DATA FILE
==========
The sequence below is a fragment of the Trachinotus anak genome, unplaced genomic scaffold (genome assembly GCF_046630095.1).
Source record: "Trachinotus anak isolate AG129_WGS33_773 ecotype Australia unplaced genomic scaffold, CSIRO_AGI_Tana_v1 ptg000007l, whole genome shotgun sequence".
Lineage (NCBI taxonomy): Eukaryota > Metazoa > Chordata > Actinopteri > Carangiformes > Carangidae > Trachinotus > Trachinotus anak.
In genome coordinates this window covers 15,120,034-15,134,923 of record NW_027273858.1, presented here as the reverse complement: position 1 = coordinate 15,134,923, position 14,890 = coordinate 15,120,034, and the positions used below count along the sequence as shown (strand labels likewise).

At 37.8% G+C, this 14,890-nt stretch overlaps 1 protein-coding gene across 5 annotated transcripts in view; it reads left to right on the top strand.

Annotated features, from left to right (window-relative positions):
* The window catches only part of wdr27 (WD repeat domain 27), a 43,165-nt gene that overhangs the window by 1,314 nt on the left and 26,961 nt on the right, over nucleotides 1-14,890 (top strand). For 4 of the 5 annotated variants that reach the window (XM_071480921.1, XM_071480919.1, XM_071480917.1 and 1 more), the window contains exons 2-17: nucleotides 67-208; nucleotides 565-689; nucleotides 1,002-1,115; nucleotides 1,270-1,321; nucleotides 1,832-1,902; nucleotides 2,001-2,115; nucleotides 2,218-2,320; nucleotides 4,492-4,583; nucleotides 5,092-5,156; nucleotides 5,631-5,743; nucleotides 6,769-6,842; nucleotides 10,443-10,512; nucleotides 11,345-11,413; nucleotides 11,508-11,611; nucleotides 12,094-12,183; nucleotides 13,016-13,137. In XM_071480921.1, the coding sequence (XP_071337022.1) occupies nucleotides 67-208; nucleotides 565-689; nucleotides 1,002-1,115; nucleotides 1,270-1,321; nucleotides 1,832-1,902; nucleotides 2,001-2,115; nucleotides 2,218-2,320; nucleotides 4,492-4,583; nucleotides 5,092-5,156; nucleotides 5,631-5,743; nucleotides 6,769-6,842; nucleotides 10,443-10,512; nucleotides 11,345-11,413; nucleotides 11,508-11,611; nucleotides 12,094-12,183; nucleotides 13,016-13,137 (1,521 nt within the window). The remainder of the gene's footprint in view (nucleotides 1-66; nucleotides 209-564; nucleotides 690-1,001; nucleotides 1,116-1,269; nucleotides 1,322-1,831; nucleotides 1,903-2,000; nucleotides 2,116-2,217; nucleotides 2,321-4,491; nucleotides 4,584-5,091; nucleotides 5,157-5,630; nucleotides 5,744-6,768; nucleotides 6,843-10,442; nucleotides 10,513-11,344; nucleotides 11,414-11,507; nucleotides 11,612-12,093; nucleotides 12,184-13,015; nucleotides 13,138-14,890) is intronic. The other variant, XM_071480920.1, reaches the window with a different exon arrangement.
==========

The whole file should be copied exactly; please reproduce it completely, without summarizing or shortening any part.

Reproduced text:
The sequence below is a fragment of the Trachinotus anak genome, unplaced genomic scaffold (genome assembly GCF_046630095.1).
Source record: "Trachinotus anak isolate AG129_WGS33_773 ecotype Australia unplaced genomic scaffold, CSIRO_AGI_Tana_v1 ptg000007l, whole genome shotgun sequence".
Lineage (NCBI taxonomy): Eukaryota > Metazoa > Chordata > Actinopteri > Carangiformes > Carangidae > Trachinotus > Trachinotus anak.
In genome coordinates this window covers 15,120,034-15,134,923 of record NW_027273858.1, presented here as the reverse complement: position 1 = coordinate 15,134,923, position 14,890 = coordinate 15,120,034, and the positions used below count along the sequence as shown (strand labels likewise).

At 37.8% G+C, this 14,890-nt stretch overlaps 1 protein-coding gene across 5 annotated transcripts in view; it reads left to right on the top strand.

Annotated features, from left to right (window-relative positions):
* The window catches only part of wdr27 (WD repeat domain 27), a 43,165-nt gene that overhangs the window by 1,314 nt on the left and 26,961 nt on the right, over nucleotides 1-14,890 (top strand). For 4 of the 5 annotated variants that reach the window (XM_071480921.1, XM_071480919.1, XM_071480917.1 and 1 more), the window contains exons 2-17: nucleotides 67-208; nucleotides 565-689; nucleotides 1,002-1,115; nucleotides 1,270-1,321; nucleotides 1,832-1,902; nucleotides 2,001-2,115; nucleotides 2,218-2,320; nucleotides 4,492-4,583; nucleotides 5,092-5,156; nucleotides 5,631-5,743; nucleotides 6,769-6,842; nucleotides 10,443-10,512; nucleotides 11,345-11,413; nucleotides 11,508-11,611; nucleotides 12,094-12,183; nucleotides 13,016-13,137. In XM_071480921.1, the coding sequence (XP_071337022.1) occupies nucleotides 67-208; nucleotides 565-689; nucleotides 1,002-1,115; nucleotides 1,270-1,321; nucleotides 1,832-1,902; nucleotides 2,001-2,115; nucleotides 2,218-2,320; nucleotides 4,492-4,583; nucleotides 5,092-5,156; nucleotides 5,631-5,743; nucleotides 6,769-6,842; nucleotides 10,443-10,512; nucleotides 11,345-11,413; nucleotides 11,508-11,611; nucleotides 12,094-12,183; nucleotides 13,016-13,137 (1,521 nt within the window). The remainder of the gene's footprint in view (nucleotides 1-66; nucleotides 209-564; nucleotides 690-1,001; nucleotides 1,116-1,269; nucleotides 1,322-1,831; nucleotides 1,903-2,000; nucleotides 2,116-2,217; nucleotides 2,321-4,491; nucleotides 4,584-5,091; nucleotides 5,157-5,630; nucleotides 5,744-6,768; nucleotides 6,843-10,442; nucleotides 10,513-11,344; nucleotides 11,414-11,507; nucleotides 11,612-12,093; nucleotides 12,184-13,015; nucleotides 13,138-14,890) is intronic. The other variant, XM_071480920.1, reaches the window with a different exon arrangement.